SPS will bring back students in preschool through first grade, and students enrolled in Special Education Intensive Service Pathways (SEL, Moderate Intensive, Focus, Distinct and Medically Fragile), for in-person instruction starting on March 1, 2021. A 100% remote learning option will still be available for families who aren’t ready for their student to return to school buildings for in-person instruction.

We need your family to submit your child’s enrollment in either the in-person option or confirm if they will remain in the remote/online model. This decision only applies to this current 2020-2021 academic year.

Steps to Confirm your Child’s Plans:

  • Later this evening on Jan. 5, you will receive an email from Qualtrics, our survey vendor, with the subject “Seattle Public Schools 2020-21 Intent to Return to In-Person [Name of Student].” You will receive an individual survey email for each SPS student in your household in grades Preschool through 1 or enrolled in a Special Education Intensive Service Pathway.

You must complete each individual survey by January 10.  School principals and staff will be reaching out directly to families who do not respond. Families who don’t provide a choice for in-person or remote learning will remain in remote learning for the 2020-21 school year.

  • In the Intent to Return to In-Person survey, families will also be asked about transportation and school meal needs. Feedback from qualified families will help us create bus routes and schedules to safely accommodate as many students as possible. Responses to meal service will help us plan appropriate staffing for each building.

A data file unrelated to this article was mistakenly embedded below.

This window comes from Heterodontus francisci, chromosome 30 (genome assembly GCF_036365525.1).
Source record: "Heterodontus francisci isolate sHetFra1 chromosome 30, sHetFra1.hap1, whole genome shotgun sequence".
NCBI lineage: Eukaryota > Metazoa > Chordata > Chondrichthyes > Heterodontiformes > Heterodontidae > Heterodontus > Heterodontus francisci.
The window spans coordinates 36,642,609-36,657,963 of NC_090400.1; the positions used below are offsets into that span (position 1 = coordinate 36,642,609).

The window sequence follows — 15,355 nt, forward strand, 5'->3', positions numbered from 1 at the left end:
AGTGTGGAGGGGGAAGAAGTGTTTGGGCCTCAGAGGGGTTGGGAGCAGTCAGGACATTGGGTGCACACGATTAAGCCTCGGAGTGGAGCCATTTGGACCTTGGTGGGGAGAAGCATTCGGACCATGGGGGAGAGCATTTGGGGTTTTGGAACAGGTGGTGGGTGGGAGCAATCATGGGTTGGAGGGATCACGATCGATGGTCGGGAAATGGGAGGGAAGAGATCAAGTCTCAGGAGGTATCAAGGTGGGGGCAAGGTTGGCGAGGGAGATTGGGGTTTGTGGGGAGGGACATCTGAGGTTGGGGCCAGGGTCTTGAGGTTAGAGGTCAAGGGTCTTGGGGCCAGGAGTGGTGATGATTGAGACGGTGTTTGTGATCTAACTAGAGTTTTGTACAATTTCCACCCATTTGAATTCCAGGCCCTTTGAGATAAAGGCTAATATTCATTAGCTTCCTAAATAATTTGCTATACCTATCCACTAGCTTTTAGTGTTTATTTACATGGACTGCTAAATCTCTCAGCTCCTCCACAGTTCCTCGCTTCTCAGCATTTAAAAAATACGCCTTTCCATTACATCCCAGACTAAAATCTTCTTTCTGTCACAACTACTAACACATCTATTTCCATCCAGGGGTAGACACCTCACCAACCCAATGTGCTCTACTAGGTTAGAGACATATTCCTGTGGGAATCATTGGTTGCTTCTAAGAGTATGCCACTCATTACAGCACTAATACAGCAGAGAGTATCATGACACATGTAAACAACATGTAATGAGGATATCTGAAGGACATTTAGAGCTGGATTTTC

Your family will receive a confirmation of your choices via email and robocall in early February.

Over these last many months, public health and the global medical community have learned a lot about the transmission of COVID-19. We are confident that while in-person learning will look different than in past years, the strong health and safety protocols we are successfully using at meal sites, childcare, and for in-person special education services have prepared us to return more students to our school buildings on March 1.

To learn more about the district’s preparation, health and safety protocols, and additional details about the in-person model, please visit our web feature story and FAQ https://www.seattleschools.org/resources/faq/return_to_in-person


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The Ghostt Of Capitol Hill
The Ghostt Of Capitol Hill
11 days ago

Turn the death faucet back on. Great. These half-asse’d lockdowns only stand to keep the hospitals from overwhelming and do very little to keep a deadly virus from passing around. Meanwhile we all lose jobs, livelyhoods, friends and family because our society won’t freeze debts, mortgages, provide appropriate cash assistance to renters or landlords. Just a little sprinkle of death here and there until they shut it down again. What a great society we have.